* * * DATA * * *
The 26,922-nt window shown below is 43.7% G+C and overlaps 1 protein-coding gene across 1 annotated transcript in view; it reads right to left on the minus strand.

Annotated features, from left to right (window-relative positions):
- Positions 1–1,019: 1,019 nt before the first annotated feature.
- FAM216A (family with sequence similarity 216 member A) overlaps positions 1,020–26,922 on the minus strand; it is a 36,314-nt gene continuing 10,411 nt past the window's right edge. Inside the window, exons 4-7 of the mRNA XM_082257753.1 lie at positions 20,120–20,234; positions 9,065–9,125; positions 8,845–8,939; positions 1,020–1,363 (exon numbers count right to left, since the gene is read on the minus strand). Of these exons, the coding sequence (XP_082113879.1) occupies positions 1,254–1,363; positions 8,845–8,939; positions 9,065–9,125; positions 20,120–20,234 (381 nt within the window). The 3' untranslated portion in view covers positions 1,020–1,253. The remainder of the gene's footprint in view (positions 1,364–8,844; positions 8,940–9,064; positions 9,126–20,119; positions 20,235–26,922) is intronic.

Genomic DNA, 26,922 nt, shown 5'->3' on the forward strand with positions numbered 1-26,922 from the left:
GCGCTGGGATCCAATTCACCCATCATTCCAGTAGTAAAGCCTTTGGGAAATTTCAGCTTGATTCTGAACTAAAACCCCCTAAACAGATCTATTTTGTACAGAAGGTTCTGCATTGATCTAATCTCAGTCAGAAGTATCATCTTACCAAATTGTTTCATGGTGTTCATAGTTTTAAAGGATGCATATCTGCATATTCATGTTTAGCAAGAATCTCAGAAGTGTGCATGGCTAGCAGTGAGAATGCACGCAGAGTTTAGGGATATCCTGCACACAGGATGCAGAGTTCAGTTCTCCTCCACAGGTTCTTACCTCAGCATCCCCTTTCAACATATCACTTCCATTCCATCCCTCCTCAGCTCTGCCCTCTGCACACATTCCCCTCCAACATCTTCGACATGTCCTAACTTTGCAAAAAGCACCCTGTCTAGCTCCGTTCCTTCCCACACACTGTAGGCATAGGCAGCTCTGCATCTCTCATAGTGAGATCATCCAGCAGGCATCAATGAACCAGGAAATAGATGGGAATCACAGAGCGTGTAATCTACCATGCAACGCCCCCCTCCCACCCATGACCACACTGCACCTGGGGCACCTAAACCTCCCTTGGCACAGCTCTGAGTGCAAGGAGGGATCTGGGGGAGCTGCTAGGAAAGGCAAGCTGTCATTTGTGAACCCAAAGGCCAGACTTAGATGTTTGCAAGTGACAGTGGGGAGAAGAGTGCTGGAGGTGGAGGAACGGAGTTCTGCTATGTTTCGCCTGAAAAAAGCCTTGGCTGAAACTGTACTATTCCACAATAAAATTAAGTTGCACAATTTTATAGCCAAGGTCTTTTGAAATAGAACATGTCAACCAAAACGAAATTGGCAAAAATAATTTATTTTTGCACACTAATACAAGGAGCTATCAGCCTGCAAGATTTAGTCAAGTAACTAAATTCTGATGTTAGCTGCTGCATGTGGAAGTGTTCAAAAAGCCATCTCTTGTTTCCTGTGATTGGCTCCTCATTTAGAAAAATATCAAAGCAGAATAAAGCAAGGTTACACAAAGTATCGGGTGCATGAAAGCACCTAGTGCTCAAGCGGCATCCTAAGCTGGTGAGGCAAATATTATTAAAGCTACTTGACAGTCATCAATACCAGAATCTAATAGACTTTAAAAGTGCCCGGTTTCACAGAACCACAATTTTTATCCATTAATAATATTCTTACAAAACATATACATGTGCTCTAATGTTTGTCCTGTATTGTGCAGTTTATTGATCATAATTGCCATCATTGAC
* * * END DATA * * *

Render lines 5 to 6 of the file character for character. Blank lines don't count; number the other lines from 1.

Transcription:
Genomic DNA, 26,922 nt, shown 5'->3' on the forward strand with positions numbered 1-26,922 from the left:
GCGCTGGGATCCAATTCACCCATCATTCCAGTAGTAAAGCCTTTGGGAAATTTCAGCTTGATTCTGAACTAAAACCCCCTAAACAGATCTATTTTGTACAGAAGGTTCTGCATTGATCTAATCTCAGTCAGAAGTATCATCTTACCAAATTGTTTCATGGTGTTCATAGTTTTAAAGGATGCATATCTGCATATTCATGTTTAGCAAGAATCTCAGAAGTGTGCATGGCTAGCAGTGAGAATGCACGCAGAGTTTAGGGATATCCTGCACACAGGATGCAGAGTTCAGTTCTCCTCCACAGGTTCTTACCTCAGCATCCCCTTTCAACATATCACTTCCATTCCATCCCTCCTCAGCTCTGCCCTCTGCACACATTCCCCTCCAACATCTTCGACATGTCCTAACTTTGCAAAAAGCACCCTGTCTAGCTCCGTTCCTTCCCACACACTGTAGGCATAGGCAGCTCTGCATCTCTCATAGTGAGATCATCCAGCAGGCATCAATGAACCAGGAAATAGATGGGAATCACAGAGCGTGTAATCTACCATGCAACGCCCCCCTCCCACCCATGACCACACTGCACCTGGGGCACCTAAACCTCCCTTGGCACAGCTCTGAGTGCAAGGAGGGATCTGGGGGAGCTGCTAGGAAAGGCAAGCTGTCATTTGTGAACCCAAAGGCCAGACTTAGATGTTTGCAAGTGACAGTGGGGAGAAGAGTGCTGGAGGTGGAGGAACGGAGTTCTGCTATGTTTCGCCTGAAAAAAGCCTTGGCTGAAACTGTACTATTCCACAATAAAATTAAGTTGCACAATTTTATAGCCAAGGTCTTTTGAAATAGAACATGTCAACCAAAACGAAATTGGCAAAAATAATTTATTTTTGCACACTAATACAAGGAGCTATCAGCCTGCAAGATTTAGTCAAGTAACTAAATTCTGATGTTAGCTGCTGCATGTGGAAGTGTTCAAAAAGCCATCTCTTGTTTCCTGTGATTGGCTCCTCATTTAGAAAAATATCAAAGCAGAATAAAGCAAGGTTACACAAAGTATCGGGTGCATGAAAGCACCTAGTGCTCAAGCGGCATCCTAAGCTGGTGAGGCAAATATTATTAAAGCTACTTGACAGTCATCAATACCAGAATCTAATAGACTTTAAAAGTGCCCGGTTTCACAGAACCACAATTTTTATCCATTAATAATATTCTTACAAAACATATACATGTGCTCTAATGTTTGTCCTGTATTGTGCAGTTTATTGATCATAATTGCCATCATTGAC